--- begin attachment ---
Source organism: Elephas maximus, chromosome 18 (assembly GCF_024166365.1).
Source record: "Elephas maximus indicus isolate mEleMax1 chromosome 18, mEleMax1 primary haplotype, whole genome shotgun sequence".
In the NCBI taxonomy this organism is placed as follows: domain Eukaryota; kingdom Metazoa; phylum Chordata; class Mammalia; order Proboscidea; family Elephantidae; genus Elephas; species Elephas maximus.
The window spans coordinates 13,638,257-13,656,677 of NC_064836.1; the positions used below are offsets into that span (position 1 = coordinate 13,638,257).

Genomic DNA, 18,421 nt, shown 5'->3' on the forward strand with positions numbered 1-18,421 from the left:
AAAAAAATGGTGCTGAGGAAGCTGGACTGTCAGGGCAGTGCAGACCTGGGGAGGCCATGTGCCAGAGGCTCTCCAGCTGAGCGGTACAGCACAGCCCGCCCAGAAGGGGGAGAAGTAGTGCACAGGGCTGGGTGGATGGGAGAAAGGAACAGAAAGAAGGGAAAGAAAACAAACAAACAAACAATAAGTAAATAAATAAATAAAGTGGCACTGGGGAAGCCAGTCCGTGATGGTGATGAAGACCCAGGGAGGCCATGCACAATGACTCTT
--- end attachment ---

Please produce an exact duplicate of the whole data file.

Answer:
Source organism: Elephas maximus, chromosome 18 (assembly GCF_024166365.1).
Source record: "Elephas maximus indicus isolate mEleMax1 chromosome 18, mEleMax1 primary haplotype, whole genome shotgun sequence".
In the NCBI taxonomy this organism is placed as follows: domain Eukaryota; kingdom Metazoa; phylum Chordata; class Mammalia; order Proboscidea; family Elephantidae; genus Elephas; species Elephas maximus.
The window spans coordinates 13,638,257-13,656,677 of NC_064836.1; the positions used below are offsets into that span (position 1 = coordinate 13,638,257).

Genomic DNA, 18,421 nt, shown 5'->3' on the forward strand with positions numbered 1-18,421 from the left:
AAAAAAATGGTGCTGAGGAAGCTGGACTGTCAGGGCAGTGCAGACCTGGGGAGGCCATGTGCCAGAGGCTCTCCAGCTGAGCGGTACAGCACAGCCCGCCCAGAAGGGGGAGAAGTAGTGCACAGGGCTGGGTGGATGGGAGAAAGGAACAGAAAGAAGGGAAAGAAAACAAACAAACAAACAATAAGTAAATAAATAAATAAAGTGGCACTGGGGAAGCCAGTCCGTGATGGTGATGAAGACCCAGGGAGGCCATGCACAATGACTCTT